Temporary Dip or Bear Market?

Temporary Dip or Bear Market?

Since market volatility has been so high over the last week, we thought it appropriate to update our clients and followers on our thoughts about the markets. We believe that most of the volatility stems from growth concerns emanating from China, but fears the Fed may raise rates too soon is also a factor. The China growth slowdown is not a new worry but has been compounded recently by Chinese policy missteps. A poorly communicated devaluation and ill-advised attempts to “manage” their markets rather than letting market forces determine values has taken its toll. It is giving investors concern that China is losing control of the situation and may be resorting to acts of desperation.

No Crisis – Are we reaching a crisis point in China? We don’t think so. The policy goals of China to become a consumption led economy rather than an investment led economy is progressing, albeit at an uneven pace. Consumer demand has not grown fast enough to offset the decline in the manufacturing sector, but that doesn’t mean they are not making progress in the right direction. The service sector of the economy now accounts for more than 48% of China’s economic output. The extreme volatility in the Chinese stock market recently, while disconcerting, represents less than 20% of China’s household wealth. The property market is the more important metric to watch in China and prices have stabilized there for three straight months. Meanwhile, retail sales have held up well – rising 10.5% over the last year (through July). Fortunately, the central bank of China is one of the few major central banks that has ample room to provide additional monetary stimulus. Combined with fiscal stimulus programs already in play and potentially more to come, these measures should help China avoid the kind of substantial decline in economic growth rates the markets seem to be discounting.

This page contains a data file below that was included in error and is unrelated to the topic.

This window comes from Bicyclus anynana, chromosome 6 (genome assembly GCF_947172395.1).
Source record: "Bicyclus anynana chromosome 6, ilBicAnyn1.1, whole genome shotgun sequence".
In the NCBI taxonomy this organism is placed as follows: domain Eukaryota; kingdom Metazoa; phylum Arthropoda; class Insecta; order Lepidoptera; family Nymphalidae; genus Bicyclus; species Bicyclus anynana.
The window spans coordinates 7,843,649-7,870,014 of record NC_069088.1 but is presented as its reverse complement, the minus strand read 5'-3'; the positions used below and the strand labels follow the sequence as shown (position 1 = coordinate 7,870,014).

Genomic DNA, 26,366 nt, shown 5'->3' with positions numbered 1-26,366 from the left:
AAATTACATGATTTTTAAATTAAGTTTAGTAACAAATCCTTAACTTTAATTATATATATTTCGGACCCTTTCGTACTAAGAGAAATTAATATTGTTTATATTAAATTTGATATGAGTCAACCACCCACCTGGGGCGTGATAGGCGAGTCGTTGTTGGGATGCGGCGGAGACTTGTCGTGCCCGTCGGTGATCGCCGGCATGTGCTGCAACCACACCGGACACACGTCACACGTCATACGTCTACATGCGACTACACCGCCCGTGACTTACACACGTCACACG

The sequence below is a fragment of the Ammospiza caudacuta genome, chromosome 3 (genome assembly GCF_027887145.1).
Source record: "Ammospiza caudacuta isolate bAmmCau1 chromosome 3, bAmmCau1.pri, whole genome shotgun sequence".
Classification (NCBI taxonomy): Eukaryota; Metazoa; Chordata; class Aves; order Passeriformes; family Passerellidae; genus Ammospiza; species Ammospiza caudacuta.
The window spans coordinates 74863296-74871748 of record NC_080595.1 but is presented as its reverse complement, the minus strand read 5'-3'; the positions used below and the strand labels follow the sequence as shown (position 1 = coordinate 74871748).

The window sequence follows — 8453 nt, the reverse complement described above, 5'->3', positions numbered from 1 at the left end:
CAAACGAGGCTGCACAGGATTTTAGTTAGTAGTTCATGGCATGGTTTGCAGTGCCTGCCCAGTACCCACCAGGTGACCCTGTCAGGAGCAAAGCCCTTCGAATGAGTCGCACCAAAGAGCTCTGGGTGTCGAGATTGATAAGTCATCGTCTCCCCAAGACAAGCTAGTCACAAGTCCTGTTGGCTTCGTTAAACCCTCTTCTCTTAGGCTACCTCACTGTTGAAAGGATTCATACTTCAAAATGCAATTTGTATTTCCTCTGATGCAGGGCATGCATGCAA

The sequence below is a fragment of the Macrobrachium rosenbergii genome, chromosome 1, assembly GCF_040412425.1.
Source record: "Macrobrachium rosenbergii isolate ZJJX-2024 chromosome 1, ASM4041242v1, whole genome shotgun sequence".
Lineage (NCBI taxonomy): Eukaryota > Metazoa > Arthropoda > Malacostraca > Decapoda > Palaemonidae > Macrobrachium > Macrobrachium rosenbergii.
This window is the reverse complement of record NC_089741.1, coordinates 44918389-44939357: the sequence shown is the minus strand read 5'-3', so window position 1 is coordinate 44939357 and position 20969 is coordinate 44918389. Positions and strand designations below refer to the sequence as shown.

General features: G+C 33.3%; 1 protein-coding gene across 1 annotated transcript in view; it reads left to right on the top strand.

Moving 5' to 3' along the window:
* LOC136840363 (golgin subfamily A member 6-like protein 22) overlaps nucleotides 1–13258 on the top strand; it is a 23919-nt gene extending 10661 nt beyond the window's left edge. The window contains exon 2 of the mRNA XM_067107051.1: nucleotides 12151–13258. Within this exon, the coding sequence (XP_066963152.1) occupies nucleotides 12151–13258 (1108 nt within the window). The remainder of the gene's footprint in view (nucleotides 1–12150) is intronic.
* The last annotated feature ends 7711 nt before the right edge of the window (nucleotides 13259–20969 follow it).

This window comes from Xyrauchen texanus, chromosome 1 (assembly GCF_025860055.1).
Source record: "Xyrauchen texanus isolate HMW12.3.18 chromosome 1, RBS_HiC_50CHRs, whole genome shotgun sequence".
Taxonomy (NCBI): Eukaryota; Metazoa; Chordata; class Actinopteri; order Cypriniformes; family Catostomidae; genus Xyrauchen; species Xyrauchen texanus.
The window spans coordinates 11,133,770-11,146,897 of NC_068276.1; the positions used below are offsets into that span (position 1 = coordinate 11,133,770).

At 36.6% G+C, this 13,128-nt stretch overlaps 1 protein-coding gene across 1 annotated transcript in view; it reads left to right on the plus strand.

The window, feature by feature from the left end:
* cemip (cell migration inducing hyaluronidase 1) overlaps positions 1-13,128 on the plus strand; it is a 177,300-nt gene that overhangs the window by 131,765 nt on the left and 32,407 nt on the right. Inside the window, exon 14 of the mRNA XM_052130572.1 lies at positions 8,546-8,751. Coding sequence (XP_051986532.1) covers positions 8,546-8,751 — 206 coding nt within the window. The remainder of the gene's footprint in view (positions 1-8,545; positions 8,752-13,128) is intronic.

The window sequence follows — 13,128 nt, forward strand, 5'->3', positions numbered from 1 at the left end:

Solid US and Europe, Commodities a Plus – While sentiment toward China and the emerging markets is currently poor, both U.S. and European economies are in good cyclical shape. America’s economy is especially well insulated from any Chinese slowdown with just 8% of our exports, worth 0.7% of GDP, going to China. Even if the Fed decides to raise rates in September, monetary policy is still very accommodating and will remain so for months to come. Low oil and commodity prices should provide a significant benefit to consumers in the year ahead.

Temporary Swoon – We expect this late summer swoon to prove temporary in nature. In the meantime, we have taken this opportunity to upgrade some of our holdings into positions we believe offer better prospects in the months ahead. If you have any questions, please do not hesitate to call us.

Disclosures: The views expressed are those of Byron Green as of September 2, 2015 and are subject to change. The information contained herein does not constitute investment advice or take into account any investor’s particular investment objectives, strategies, tax status or investment horizon. Additionally, this publication is not intended as an endorsement of any specific investment. Investing involves risk and you may incur a profit or a loss. Information contained herein is derived from proprietary and non-proprietary sources. We encourage you to consult with your tax or financial advisor. Click here to read the GIM Form ADV Part 2 for a complete list of Green Investment Management’s services.

Click here to download printable PDF of GIM Market Commentary 09-02-2015

By | 2017-02-10T08:40:58+00:00 September 2nd, 2015|GIM Market Commentary|

About the Author:

Byron Green is the President and founder of Green Investment Management, Inc. (GIM). He developed all of GIM’s global tactical asset allocation portfolios since the firm’s inception in 1984.